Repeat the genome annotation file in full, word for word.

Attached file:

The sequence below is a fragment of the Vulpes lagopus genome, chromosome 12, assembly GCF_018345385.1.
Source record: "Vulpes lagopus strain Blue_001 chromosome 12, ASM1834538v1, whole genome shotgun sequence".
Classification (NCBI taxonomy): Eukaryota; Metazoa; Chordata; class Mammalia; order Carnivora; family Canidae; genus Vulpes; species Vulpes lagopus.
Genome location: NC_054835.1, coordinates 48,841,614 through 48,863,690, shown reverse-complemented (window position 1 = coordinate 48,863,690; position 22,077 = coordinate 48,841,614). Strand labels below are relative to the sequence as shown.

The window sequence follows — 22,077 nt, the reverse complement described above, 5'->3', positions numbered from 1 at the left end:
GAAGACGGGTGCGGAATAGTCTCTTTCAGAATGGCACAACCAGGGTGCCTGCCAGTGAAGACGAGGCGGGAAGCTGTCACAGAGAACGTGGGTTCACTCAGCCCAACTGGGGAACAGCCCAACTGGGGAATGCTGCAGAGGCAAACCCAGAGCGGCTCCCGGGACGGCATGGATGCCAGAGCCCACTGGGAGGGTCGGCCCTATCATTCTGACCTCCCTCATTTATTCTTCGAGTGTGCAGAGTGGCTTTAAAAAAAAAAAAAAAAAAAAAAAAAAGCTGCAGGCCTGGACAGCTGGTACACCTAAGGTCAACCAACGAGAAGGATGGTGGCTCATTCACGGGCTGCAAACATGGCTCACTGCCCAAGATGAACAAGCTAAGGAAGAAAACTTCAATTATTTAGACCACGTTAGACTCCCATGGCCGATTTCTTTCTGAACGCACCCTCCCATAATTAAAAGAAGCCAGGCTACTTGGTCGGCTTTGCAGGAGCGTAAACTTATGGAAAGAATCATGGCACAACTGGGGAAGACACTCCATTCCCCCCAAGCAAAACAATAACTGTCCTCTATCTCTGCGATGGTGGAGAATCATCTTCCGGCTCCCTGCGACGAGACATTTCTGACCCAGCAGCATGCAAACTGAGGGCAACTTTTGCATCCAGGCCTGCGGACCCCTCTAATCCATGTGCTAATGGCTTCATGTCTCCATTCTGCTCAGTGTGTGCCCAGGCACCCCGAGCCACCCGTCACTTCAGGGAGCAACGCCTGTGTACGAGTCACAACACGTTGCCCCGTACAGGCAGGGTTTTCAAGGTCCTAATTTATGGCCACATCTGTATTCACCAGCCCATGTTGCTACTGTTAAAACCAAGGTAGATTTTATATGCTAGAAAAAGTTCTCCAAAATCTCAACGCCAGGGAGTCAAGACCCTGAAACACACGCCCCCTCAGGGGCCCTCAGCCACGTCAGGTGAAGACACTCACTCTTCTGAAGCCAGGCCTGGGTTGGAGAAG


The sequence below is a fragment of the Vulpes lagopus genome, chromosome 12, assembly GCF_018345385.1.
Source record: "Vulpes lagopus strain Blue_001 chromosome 12, ASM1834538v1, whole genome shotgun sequence".
Classification (NCBI taxonomy): Eukaryota; Metazoa; Chordata; class Mammalia; order Carnivora; family Canidae; genus Vulpes; species Vulpes lagopus.
Genome location: NC_054835.1, coordinates 48,841,614 through 48,863,690, shown reverse-complemented (window position 1 = coordinate 48,863,690; position 22,077 = coordinate 48,841,614). Strand labels below are relative to the sequence as shown.

The window sequence follows — 22,077 nt, the reverse complement described above, 5'->3', positions numbered from 1 at the left end:
GAAGACGGGTGCGGAATAGTCTCTTTCAGAATGGCACAACCAGGGTGCCTGCCAGTGAAGACGAGGCGGGAAGCTGTCACAGAGAACGTGGGTTCACTCAGCCCAACTGGGGAACAGCCCAACTGGGGAATGCTGCAGAGGCAAACCCAGAGCGGCTCCCGGGACGGCATGGATGCCAGAGCCCACTGGGAGGGTCGGCCCTATCATTCTGACCTCCCTCATTTATTCTTCGAGTGTGCAGAGTGGCTTTAAAAAAAAAAAAAAAAAAAAAAAAAAGCTGCAGGCCTGGACAGCTGGTACACCTAAGGTCAACCAACGAGAAGGATGGTGGCTCATTCACGGGCTGCAAACATGGCTCACTGCCCAAGATGAACAAGCTAAGGAAGAAAACTTCAATTATTTAGACCACGTTAGACTCCCATGGCCGATTTCTTTCTGAACGCACCCTCCCATAATTAAAAGAAGCCAGGCTACTTGGTCGGCTTTGCAGGAGCGTAAACTTATGGAAAGAATCATGGCACAACTGGGGAAGACACTCCATTCCCCCCAAGCAAAACAATAACTGTCCTCTATCTCTGCGATGGTGGAGAATCATCTTCCGGCTCCCTGCGACGAGACATTTCTGACCCAGCAGCATGCAAACTGAGGGCAACTTTTGCATCCAGGCCTGCGGACCCCTCTAATCCATGTGCTAATGGCTTCATGTCTCCATTCTGCTCAGTGTGTGCCCAGGCACCCCGAGCCACCCGTCACTTCAGGGAGCAACGCCTGTGTACGAGTCACAACACGTTGCCCCGTACAGGCAGGGTTTTCAAGGTCCTAATTTATGGCCACATCTGTATTCACCAGCCCATGTTGCTACTGTTAAAACCAAGGTAGATTTTATATGCTAGAAAAAGTTCTCCAAAATCTCAACGCCAGGGAGTCAAGACCCTGAAACACACGCCCCCTCAGGGGCCCTCAGCCACGTCAGGTGAAGACACTCACTCTTCTGAAGCCAGGCCTGGGTTGGAGAAG